California commission issues report on 500-MW Palen Solar project

The California Energy Commission staff on June 28 released its preliminary analysis of the proposed Palen Solar Electric Generating System project.

In the preliminary staff assessment (PSA), staff concluded that, in all but nine technical sections, with the implementation of recommended mitigation measures described in the conditions of certification, the proposed 500-MW solar thermal power tower project would comply with all applicable laws, ordinances, regulations, and standards (LORS) and that environmental impacts would be less than significant.

The nine technical areas with either a significant, unmitigated impact, LORS non-compliance, or outstanding issues that need to be resolved through additional data, further discussion and/or analysis are: air quality/greenhouse gases; biological resources; cultural resources; geology and paleontology; socioeconomics; traffic and transportation; visual resources; waste management; and worker safety and fire protection.

The PSA is the staff’s initial evaluation of the environmental, engineering, public health and safety impacts of the proposed facility. This document is not a decision nor does it contain final findings of the commission related to the environmental impacts or the project’s compliance with local, state and federal legal requirements.

After receiving public comments and conducting public workshops on the PSA, staff will publish a final staff assessment, which will serve as staff’s testimony at evidentiary hearings conducted by the committee of two commissioners reviewing the proposed project. The committee will issue a proposed decision based on evidence presented at the hearings. The proposed decision will be presented to the full commission for a final decision.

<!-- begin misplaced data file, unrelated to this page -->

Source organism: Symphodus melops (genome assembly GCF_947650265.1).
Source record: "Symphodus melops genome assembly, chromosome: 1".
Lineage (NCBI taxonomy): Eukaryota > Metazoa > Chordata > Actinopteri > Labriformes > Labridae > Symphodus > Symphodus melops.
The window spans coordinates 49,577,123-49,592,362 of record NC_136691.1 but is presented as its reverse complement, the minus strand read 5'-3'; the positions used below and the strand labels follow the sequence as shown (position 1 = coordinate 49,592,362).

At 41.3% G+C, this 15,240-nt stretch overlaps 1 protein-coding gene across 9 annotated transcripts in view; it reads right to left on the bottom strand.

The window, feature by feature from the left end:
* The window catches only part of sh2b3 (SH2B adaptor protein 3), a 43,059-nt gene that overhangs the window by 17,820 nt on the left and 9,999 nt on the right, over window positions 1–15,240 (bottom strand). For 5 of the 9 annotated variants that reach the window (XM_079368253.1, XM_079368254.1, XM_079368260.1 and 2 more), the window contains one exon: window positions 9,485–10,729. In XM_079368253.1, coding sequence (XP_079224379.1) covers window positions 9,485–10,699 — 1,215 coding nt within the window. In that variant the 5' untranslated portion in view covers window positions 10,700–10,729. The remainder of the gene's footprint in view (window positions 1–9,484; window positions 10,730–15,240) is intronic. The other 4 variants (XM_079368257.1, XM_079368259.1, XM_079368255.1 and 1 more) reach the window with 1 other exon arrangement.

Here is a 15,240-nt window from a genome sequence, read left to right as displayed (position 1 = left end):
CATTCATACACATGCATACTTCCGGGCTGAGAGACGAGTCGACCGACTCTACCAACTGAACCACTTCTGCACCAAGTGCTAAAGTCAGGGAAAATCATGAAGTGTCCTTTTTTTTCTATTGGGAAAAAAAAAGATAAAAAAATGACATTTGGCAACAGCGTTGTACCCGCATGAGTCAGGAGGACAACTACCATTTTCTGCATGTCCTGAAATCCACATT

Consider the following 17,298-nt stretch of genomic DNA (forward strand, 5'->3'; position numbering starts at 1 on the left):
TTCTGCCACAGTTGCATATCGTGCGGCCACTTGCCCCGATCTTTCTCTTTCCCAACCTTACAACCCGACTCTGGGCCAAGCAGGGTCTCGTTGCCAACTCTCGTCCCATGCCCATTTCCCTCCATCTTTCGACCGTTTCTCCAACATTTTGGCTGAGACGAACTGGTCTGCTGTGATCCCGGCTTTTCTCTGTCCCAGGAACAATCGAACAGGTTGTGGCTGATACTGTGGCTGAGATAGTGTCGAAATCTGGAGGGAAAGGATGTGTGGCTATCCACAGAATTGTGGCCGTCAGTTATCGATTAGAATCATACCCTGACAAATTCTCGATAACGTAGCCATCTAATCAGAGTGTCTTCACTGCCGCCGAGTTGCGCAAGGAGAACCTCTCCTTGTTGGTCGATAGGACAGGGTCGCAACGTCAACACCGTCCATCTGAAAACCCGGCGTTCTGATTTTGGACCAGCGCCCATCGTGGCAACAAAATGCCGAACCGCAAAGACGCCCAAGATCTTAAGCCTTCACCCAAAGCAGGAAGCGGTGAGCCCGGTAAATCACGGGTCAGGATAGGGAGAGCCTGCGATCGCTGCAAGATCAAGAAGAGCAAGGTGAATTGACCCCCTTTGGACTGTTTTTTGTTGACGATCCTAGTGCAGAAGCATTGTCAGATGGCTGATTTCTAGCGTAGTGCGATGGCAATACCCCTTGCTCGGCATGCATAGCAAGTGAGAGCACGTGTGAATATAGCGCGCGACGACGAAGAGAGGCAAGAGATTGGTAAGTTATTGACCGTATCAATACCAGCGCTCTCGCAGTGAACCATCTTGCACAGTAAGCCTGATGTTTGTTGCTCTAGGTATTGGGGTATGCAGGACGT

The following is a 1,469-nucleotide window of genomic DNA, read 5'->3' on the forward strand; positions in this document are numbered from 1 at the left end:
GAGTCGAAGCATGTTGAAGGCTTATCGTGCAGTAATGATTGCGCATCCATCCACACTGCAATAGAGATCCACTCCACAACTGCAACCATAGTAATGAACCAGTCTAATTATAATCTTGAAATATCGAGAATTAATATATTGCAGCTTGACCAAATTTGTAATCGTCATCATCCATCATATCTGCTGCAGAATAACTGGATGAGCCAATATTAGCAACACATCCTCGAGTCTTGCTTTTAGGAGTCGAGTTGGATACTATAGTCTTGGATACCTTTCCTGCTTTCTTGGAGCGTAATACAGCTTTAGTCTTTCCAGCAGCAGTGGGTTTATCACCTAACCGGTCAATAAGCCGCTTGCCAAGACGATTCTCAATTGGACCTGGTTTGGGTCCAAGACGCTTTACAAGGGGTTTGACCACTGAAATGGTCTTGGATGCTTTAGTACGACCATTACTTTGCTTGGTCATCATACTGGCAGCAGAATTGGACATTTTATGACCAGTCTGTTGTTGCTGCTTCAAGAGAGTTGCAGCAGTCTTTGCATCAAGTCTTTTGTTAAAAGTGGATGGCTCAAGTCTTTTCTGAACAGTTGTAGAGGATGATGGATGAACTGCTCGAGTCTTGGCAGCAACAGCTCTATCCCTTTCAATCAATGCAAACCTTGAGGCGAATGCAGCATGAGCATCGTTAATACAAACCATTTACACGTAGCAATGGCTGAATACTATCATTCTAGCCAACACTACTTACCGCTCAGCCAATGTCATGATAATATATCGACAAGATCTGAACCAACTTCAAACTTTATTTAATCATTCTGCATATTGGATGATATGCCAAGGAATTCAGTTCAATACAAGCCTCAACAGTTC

In December 2010, the commission approved the 500-MW Palen Solar Power Project, which would use parabolic trough technology. In December 2012, a new project owner filed an amendment requesting to change the technology from parabolic trough to solar power tower. The applicant for the amended project, now called the Palen Solar Electric Generating System, is Palen Solar Holdings LLC, a joint venture of BrightSource Energy Inc. and Abengoa.

The proposed project consists of two 250-MW solar plants for a total of 500 MW. Each plant would have about 85,000 heliostat. Heliostats are elevated mirrors used to focus the sun’s rays on a solar receiver which produces steam to generate electricity. The solar receiver would be located on a 750-foot power tower near the center of each solar field.

The project site is located about 10 miles east of Desert Center, halfway between Indio and Blythe, in eastern Riverside County. The project owner has provided an estimated capital cost for construction of the project as $2bn. If the commission approves the Palen amendment, the project owner plans to start construction during the fourth quarter of 2013 with commercial operation in June 2016.

About Barry Cassell 20414 Articles
Barry Cassell is Chief Analyst for GenerationHub covering coal and emission controls issues, projects and policy. He has covered the coal and power generation industry for more than 24 years, beginning in November 2011 at GenerationHub and prior to that as editor of SNL Energy’s Coal Report. He was formerly with Coal Outlook for 15 years as the publication’s editor and contributing writer, and prior to that he was editor of Coal & Synfuels Technology and associate editor of The Energy Report. He has a bachelor’s degree from Central Michigan University.